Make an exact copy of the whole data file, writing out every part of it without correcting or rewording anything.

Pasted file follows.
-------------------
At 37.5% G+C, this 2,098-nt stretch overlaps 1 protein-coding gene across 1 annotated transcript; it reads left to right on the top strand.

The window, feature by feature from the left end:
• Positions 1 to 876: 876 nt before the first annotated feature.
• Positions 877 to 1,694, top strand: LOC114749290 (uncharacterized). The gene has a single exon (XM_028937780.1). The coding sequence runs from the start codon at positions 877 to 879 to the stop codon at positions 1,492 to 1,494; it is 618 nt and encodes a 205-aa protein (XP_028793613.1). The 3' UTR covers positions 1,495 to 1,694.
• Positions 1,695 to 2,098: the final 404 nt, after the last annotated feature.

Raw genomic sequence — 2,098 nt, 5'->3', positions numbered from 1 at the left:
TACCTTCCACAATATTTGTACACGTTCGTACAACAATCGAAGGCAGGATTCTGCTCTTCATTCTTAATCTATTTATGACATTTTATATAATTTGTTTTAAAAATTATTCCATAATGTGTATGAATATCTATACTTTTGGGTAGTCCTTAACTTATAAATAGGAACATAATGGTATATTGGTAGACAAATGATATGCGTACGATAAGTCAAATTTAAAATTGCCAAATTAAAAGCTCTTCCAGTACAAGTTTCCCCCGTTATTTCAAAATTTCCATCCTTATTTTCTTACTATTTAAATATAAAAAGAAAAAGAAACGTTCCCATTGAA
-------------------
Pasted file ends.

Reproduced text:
At 37.5% G+C, this 2,098-nt stretch overlaps 1 protein-coding gene across 1 annotated transcript; it reads left to right on the top strand.

The window, feature by feature from the left end:
• Positions 1 to 876: 876 nt before the first annotated feature.
• Positions 877 to 1,694, top strand: LOC114749290 (uncharacterized). The gene has a single exon (XM_028937780.1). The coding sequence runs from the start codon at positions 877 to 879 to the stop codon at positions 1,492 to 1,494; it is 618 nt and encodes a 205-aa protein (XP_028793613.1). The 3' UTR covers positions 1,495 to 1,694.
• Positions 1,695 to 2,098: the final 404 nt, after the last annotated feature.

Raw genomic sequence — 2,098 nt, 5'->3', positions numbered from 1 at the left:
TACCTTCCACAATATTTGTACACGTTCGTACAACAATCGAAGGCAGGATTCTGCTCTTCATTCTTAATCTATTTATGACATTTTATATAATTTGTTTTAAAAATTATTCCATAATGTGTATGAATATCTATACTTTTGGGTAGTCCTTAACTTATAAATAGGAACATAATGGTATATTGGTAGACAAATGATATGCGTACGATAAGTCAAATTTAAAATTGCCAAATTAAAAGCTCTTCCAGTACAAGTTTCCCCCGTTATTTCAAAATTTCCATCCTTATTTTCTTACTATTTAAATATAAAAAGAAAAAGAAACGTTCCCATTGAA